Saturday morning we were up bright and early and at the Gemini Bridges trailhead a little before 7am. We signed in and got our numbers (I was number 4 – guess I was pretty enthusiastic with that entry form!). We had drop-bags for three of the aid stations, which included everything from gu to socks to sunscreen, so we dropped them off and then back to our warm car. It was just around freezing at that time in the morning but we knew it would warm up before long so we dressed pretty light with long pants over our shorts which we left at the first aid station. There was a race briefing at 7.30am during which the race director confirmed our suspicions - the high rims we could see all around us… oh yes, we would be on top of them several times during the race. There were about 100 runners, probably a 3:1 ratio of guys to girls. 8am and off we went. There was a climb to start with and it sort of winded us a little – probably the altitude though once we settled in we really weren't affected by it at all. Which surprised just about everyone we met as most people were from Utah or Colorado and the surrounding high in the sky states – with just us two lowly sea level residents. Perhaps the 8 hours above 8,000 feet on Friday got us acclimatized. After the initial climb the next few miles were mostly flat. The terrain was a mix of sand, rock and scrub and made for pretty easy running at this stage. Sand, I was later to learn is a tired runner's no. 1 enemy! We got chatting to Kristen from Boulder, CO, a few miles into it and ended up running together for most of the race. I had overheard her talking about her journey which was pretty similar to ours – turns out many of our fellow runners had got held up along I-70 and a few people didn't make it to Moab until after midnight so I guess we didn't do so badly after all. Kristen's friend Larry, a pretty serious mountain biker, rode alongside us for the early part of the race. I have to say as hard as some of the running was I was happier keeping my 2 feet on the ground. We were pretty relaxed through the first and second aid station, at approximately miles 6 and 13, chatting to these guys and a few others including Wayne who we also ran with for a lot of the race. Wayne is training for his first 100 mile event so we chatted about training plans for the summer and the different events we are doing… our planned Ironman in September pales in comparison to 100 miles through the Utah desert! Somehow Wayne managed to carry a digital camera/camcorder the entire way so we will have evidence of the amazing beauty all around us. It really was very scenic and several times throughout the race, mostly while climbing bare rock inclines at a moderate walking pace, we stopped to take it all in. You could see for miles with huge canyons in every direction, views across to Arches National Park and farther away the snowcapped peaks of the La Sal range. We had arrived at the first aid station in about 55 minutes and as planned took off our outer layer so we just had shorts and a short and long sleeve top. It got pretty warm at times and I could probably have taken off the long sleeve but every so often there were gusts of cold wind when we rounded corners and were exposed on the upper rims. The aid stations were very well stocked as is the case at all trail races – gu, chips, trail mix, bananas, chocolate, nuts, pretzels and flat coke – which we both loved even though we wouldn't normally drink it! From aid station 1 we completed a loop that started with a climb up to the first rim at around mile 10. The view from here across to Arches NP was spectacular but with a couple hundred meter drop off we didn't get too close to the edge. This was followed by a quick descent towards aid station 2 which was manned by a few guys from the Moab 4x4 Jeep club (the course was a mix of Jeep, ATV and mountain bike trails) who clearly thought we were nuts to be traversing these trails on 2 legs. But they happily served us up flat coke and salty chips and we were on our way again. After a mile of up and down the next part of the course was the flattest we would encounter and we picked up the pace a few times along here to stretch out our legs. The surface was a mix of scrub and sand but the sand was only an inch or two in depth and made for a nice soft running surface without feeling like we were sinking with every step. We completed the loop and arrived back at aid station 1 which also served as number 3 (mile 17) at exactly 3 hours which was well under our planned pace. Although we really had no idea what to expect we had figured about 8 hours would get us home. So while we knew the second half of the course had much tougher climbs we were very pleased with progress so far. After filling up on snacks we took a few more goodies from our drop-bag and put on sunscreen. This turned out to be a great idea (thanks Kami!) except that I missed the line along the top of my forehead which resulted in a lot of funny looks the following week at work. Must remember the mirror next time. Or not.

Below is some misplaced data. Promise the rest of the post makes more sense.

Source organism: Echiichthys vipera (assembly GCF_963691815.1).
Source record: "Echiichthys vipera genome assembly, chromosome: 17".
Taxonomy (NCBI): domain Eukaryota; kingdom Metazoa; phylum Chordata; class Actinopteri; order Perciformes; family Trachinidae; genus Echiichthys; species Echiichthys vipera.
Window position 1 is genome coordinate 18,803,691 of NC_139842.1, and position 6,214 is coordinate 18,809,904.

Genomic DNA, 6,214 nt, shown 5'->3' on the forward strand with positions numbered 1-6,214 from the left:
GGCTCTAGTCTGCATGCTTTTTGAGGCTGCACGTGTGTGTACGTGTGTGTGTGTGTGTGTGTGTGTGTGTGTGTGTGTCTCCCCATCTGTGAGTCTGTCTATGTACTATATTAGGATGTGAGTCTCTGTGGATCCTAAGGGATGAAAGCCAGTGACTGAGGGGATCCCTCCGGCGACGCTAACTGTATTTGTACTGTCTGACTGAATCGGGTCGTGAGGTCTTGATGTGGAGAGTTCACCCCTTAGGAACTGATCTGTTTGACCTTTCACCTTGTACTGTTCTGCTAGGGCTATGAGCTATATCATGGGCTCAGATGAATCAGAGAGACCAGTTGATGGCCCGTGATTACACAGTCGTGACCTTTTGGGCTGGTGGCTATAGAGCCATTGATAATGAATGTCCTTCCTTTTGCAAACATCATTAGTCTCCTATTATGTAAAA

From aid station 3 we retraced about a mile of trail and then crossed to the southern part of the course. A lot of descent here and we encountered our first ATVs. Being a holiday weekend we expected some traffic but for the most part it didn't bother us at all. Most of the Jeeps and ATVs pulled over or drove very slowly to avoid blowing up the dust. It wasn't long before we were climbing again. Kristen was familiar with the trails from mountain biking trips so she was able tell us about the remaining 15 miles. This was both good and bad – good because we could pace ourselves accordingly but bad because we knew how much climbing we had yet to do! It was around noon by now and the sun was shining straight down on us from a bright blue sky. So even though it was probably still in the 40's it got pretty hot running across the huge expanses of rock that covered most of this section of the course. There was 4-7 miles between the aid stations but because we were drinking more than usual, as people had advised us it would counter some of the altitude effects, our water bottles were empty every time. We arrived at aid station 4, which was at mile 21 and perched atop a rim with a clear view across to Arches NP, happy to replenish and even happier that the worst of the climbing was behind us. As usual we took our time devouring all manner of goodies and chatting to the aid station crew while taking in the view.